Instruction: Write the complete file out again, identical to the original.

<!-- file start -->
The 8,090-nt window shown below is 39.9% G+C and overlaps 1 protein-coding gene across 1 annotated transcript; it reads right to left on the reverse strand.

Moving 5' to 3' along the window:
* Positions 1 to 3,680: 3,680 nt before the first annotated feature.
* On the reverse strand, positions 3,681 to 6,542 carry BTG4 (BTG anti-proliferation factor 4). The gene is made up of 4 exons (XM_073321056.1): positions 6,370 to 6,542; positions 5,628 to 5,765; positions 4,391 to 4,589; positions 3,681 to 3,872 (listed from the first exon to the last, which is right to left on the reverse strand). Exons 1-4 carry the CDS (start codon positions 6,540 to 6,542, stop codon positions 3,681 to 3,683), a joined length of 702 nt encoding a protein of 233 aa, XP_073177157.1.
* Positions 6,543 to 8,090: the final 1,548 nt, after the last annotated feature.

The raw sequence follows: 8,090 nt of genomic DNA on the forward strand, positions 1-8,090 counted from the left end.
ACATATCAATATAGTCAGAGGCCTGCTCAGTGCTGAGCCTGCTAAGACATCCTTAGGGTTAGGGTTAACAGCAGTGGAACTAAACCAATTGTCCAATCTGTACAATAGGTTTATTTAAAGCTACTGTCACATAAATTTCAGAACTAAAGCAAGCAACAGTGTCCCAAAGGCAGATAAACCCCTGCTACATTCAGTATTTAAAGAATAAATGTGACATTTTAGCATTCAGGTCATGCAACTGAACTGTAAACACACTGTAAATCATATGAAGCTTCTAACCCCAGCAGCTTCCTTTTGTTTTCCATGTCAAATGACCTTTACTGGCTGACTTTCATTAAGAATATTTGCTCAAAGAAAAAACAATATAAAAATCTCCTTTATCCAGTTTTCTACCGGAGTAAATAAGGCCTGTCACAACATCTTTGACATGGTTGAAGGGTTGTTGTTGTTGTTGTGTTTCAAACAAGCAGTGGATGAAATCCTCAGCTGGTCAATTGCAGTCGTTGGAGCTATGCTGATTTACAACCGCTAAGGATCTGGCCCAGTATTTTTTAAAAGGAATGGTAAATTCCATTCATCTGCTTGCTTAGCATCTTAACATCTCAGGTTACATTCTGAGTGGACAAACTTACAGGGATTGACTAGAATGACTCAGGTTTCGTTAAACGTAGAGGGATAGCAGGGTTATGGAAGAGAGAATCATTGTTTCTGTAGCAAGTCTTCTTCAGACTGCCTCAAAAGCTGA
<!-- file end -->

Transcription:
The 8,090-nt window shown below is 39.9% G+C and overlaps 1 protein-coding gene across 1 annotated transcript; it reads right to left on the reverse strand.

Moving 5' to 3' along the window:
* Positions 1 to 3,680: 3,680 nt before the first annotated feature.
* On the reverse strand, positions 3,681 to 6,542 carry BTG4 (BTG anti-proliferation factor 4). The gene is made up of 4 exons (XM_073321056.1): positions 6,370 to 6,542; positions 5,628 to 5,765; positions 4,391 to 4,589; positions 3,681 to 3,872 (listed from the first exon to the last, which is right to left on the reverse strand). Exons 1-4 carry the CDS (start codon positions 6,540 to 6,542, stop codon positions 3,681 to 3,683), a joined length of 702 nt encoding a protein of 233 aa, XP_073177157.1.
* Positions 6,543 to 8,090: the final 1,548 nt, after the last annotated feature.

The raw sequence follows: 8,090 nt of genomic DNA on the forward strand, positions 1-8,090 counted from the left end.
ACATATCAATATAGTCAGAGGCCTGCTCAGTGCTGAGCCTGCTAAGACATCCTTAGGGTTAGGGTTAACAGCAGTGGAACTAAACCAATTGTCCAATCTGTACAATAGGTTTATTTAAAGCTACTGTCACATAAATTTCAGAACTAAAGCAAGCAACAGTGTCCCAAAGGCAGATAAACCCCTGCTACATTCAGTATTTAAAGAATAAATGTGACATTTTAGCATTCAGGTCATGCAACTGAACTGTAAACACACTGTAAATCATATGAAGCTTCTAACCCCAGCAGCTTCCTTTTGTTTTCCATGTCAAATGACCTTTACTGGCTGACTTTCATTAAGAATATTTGCTCAAAGAAAAAACAATATAAAAATCTCCTTTATCCAGTTTTCTACCGGAGTAAATAAGGCCTGTCACAACATCTTTGACATGGTTGAAGGGTTGTTGTTGTTGTTGTGTTTCAAACAAGCAGTGGATGAAATCCTCAGCTGGTCAATTGCAGTCGTTGGAGCTATGCTGATTTACAACCGCTAAGGATCTGGCCCAGTATTTTTTAAAAGGAATGGTAAATTCCATTCATCTGCTTGCTTAGCATCTTAACATCTCAGGTTACATTCTGAGTGGACAAACTTACAGGGATTGACTAGAATGACTCAGGTTTCGTTAAACGTAGAGGGATAGCAGGGTTATGGAAGAGAGAATCATTGTTTCTGTAGCAAGTCTTCTTCAGACTGCCTCAAAAGCTGA